After Randolph Middle School notified parents late Friday that a student had been caught with a gun on campus, at least one worried mother wanted to know more.
But neither she nor the Observer was able to get such details as whether the gun was loaded or what led up to the confiscation. On Wednesday, a Charlotte-Mecklenburg Schools spokeswoman declined to even say how many guns have been found on CMS campuses this school year.
The state requires school districts to track several types of criminal and violent incidents, including firearms at schools. But Renee McCoy said that “we don’t have a running tally, the data is not captured that way.”
She said information about guns at CMS schools would have to come from the state, which does an annual report several months after the end of a school year. The most recent report posted is for 2014-15.
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“There are just so many unanswered questions,” said parent Tish Nadelman. “As a parent, you just want to know that your kids are safe and are in a safe place for learning. By CMS not answering questions, it leaves you feeling unsure about where you have chosen to put your kids.”
Randolph is an International Baccalaureate magnet school, which draws students from half the county by offering an advanced curriculum.
“Today, a student brought a gun on campus,” the notice from Principal Brian Bambauer said. “The gun was confiscated and the student will be disciplined according to the code of conduct. No students or staff were injured.”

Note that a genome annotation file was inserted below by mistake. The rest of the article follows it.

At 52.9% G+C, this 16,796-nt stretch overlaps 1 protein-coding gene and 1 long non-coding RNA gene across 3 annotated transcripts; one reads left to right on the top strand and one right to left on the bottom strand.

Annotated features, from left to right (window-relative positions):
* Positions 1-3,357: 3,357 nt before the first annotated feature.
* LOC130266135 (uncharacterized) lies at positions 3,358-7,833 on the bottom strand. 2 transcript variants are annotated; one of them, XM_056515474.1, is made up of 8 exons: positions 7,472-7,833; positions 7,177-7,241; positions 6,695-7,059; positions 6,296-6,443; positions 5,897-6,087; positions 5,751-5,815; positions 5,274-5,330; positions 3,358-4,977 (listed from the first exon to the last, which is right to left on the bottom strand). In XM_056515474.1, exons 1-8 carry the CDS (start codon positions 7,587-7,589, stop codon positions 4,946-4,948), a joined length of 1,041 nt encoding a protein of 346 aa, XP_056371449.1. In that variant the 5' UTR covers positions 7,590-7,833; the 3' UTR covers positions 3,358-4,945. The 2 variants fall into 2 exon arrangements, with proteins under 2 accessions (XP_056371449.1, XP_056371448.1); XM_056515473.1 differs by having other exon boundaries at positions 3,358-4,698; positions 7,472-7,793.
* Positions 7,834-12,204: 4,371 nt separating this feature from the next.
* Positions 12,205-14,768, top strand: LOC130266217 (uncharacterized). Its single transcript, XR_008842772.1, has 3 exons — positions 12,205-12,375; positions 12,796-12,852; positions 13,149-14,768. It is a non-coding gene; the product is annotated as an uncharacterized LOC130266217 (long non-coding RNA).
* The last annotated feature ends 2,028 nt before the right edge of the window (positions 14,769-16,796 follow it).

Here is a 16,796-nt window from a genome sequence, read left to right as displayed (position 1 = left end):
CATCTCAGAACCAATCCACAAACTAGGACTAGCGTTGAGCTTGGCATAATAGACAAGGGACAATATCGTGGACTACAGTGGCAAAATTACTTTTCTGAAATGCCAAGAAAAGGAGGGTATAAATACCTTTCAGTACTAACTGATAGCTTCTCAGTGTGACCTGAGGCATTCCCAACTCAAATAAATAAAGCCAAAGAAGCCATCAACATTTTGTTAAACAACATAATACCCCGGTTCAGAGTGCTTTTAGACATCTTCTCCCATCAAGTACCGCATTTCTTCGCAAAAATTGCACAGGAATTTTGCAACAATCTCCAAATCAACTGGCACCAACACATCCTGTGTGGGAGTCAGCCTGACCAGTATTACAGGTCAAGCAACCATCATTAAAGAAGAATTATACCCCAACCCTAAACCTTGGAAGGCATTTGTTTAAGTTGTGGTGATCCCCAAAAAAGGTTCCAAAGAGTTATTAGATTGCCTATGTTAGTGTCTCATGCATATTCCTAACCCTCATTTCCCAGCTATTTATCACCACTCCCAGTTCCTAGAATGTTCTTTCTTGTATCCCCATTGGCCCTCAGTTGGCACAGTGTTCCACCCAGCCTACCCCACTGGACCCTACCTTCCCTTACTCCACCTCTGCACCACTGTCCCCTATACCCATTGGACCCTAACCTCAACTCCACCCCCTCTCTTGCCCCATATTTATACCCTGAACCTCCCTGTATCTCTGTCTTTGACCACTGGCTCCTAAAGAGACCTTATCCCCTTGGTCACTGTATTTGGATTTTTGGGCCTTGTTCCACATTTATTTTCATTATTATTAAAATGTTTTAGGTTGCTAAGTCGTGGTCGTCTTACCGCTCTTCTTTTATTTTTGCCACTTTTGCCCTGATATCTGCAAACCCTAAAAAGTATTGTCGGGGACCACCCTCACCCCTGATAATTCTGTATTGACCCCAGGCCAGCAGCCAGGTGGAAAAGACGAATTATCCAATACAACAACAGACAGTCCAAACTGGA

The CMS code of conduct says that any student who brings a firearm to school, loaded or unloaded, will be suspended for 365 days and can be permanently expelled.
The call from Bambauer encouraged families to contact the school if they had more questions. But when Nadelman sent Bambauer a list of questions, including whether the gun was loaded, where it was found and whether there was a struggle or lockdown, the principal answered none of them. Instead, he assured her he was working with law enforcement to investigate and would be meeting with classes to assure them their school is safe.
Independently, the Observer sent the public information office a list of follow-up questions, including what kind of gun was found, whether it was loaded and the age and grade of the student who had it. CMS provided no answers, even though none of that information is protected by law. School districts cannot release names of students who are disciplined, but they can – and CMS has in past years – release descriptions of incidents, including basic information about students involved.
“We would not be able to provide any information about the student such as age, grade etc. data on firearms on campuses is kept by DPI as part of the crime and violence data, they have a school by school breakdown on one of the data files,” McCoy replied by email.
Under previous administrations, CMS has also provided up-to-date reporting on guns at schools.
On the most recent state report, released in March, CMS reported seven guns at four high schools in 2014-15, with none at middle schools. That was about average for the previous seven years, when the district logged three to 10 guns a year. It was down from a four-year stretch that started in 2003, when the district’s annual gun count ranged from 17 to 28.